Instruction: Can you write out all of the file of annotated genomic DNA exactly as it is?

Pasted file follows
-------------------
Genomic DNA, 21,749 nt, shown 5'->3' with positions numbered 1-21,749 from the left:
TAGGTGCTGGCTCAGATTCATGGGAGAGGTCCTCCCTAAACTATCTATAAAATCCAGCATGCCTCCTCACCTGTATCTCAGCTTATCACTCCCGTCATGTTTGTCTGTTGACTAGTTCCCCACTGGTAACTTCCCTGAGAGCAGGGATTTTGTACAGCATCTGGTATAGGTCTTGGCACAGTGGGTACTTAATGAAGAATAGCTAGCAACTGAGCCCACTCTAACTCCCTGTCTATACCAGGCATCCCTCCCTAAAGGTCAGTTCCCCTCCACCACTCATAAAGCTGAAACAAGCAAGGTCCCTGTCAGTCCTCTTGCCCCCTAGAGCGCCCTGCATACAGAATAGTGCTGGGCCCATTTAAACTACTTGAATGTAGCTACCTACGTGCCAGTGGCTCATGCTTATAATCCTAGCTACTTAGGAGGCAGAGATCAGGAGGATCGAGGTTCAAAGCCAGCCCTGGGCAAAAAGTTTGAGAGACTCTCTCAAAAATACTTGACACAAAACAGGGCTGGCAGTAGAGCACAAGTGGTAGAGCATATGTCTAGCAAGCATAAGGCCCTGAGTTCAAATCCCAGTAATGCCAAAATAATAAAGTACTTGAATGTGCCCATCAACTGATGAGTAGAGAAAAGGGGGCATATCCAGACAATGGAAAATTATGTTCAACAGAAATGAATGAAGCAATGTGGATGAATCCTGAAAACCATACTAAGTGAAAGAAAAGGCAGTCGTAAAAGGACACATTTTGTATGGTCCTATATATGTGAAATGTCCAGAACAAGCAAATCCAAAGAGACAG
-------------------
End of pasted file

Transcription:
Genomic DNA, 21,749 nt, shown 5'->3' with positions numbered 1-21,749 from the left:
TAGGTGCTGGCTCAGATTCATGGGAGAGGTCCTCCCTAAACTATCTATAAAATCCAGCATGCCTCCTCACCTGTATCTCAGCTTATCACTCCCGTCATGTTTGTCTGTTGACTAGTTCCCCACTGGTAACTTCCCTGAGAGCAGGGATTTTGTACAGCATCTGGTATAGGTCTTGGCACAGTGGGTACTTAATGAAGAATAGCTAGCAACTGAGCCCACTCTAACTCCCTGTCTATACCAGGCATCCCTCCCTAAAGGTCAGTTCCCCTCCACCACTCATAAAGCTGAAACAAGCAAGGTCCCTGTCAGTCCTCTTGCCCCCTAGAGCGCCCTGCATACAGAATAGTGCTGGGCCCATTTAAACTACTTGAATGTAGCTACCTACGTGCCAGTGGCTCATGCTTATAATCCTAGCTACTTAGGAGGCAGAGATCAGGAGGATCGAGGTTCAAAGCCAGCCCTGGGCAAAAAGTTTGAGAGACTCTCTCAAAAATACTTGACACAAAACAGGGCTGGCAGTAGAGCACAAGTGGTAGAGCATATGTCTAGCAAGCATAAGGCCCTGAGTTCAAATCCCAGTAATGCCAAAATAATAAAGTACTTGAATGTGCCCATCAACTGATGAGTAGAGAAAAGGGGGCATATCCAGACAATGGAAAATTATGTTCAACAGAAATGAATGAAGCAATGTGGATGAATCCTGAAAACCATACTAAGTGAAAGAAAAGGCAGTCGTAAAAGGACACATTTTGTATGGTCCTATATATGTGAAATGTCCAGAACAAGCAAATCCAAAGAGACAG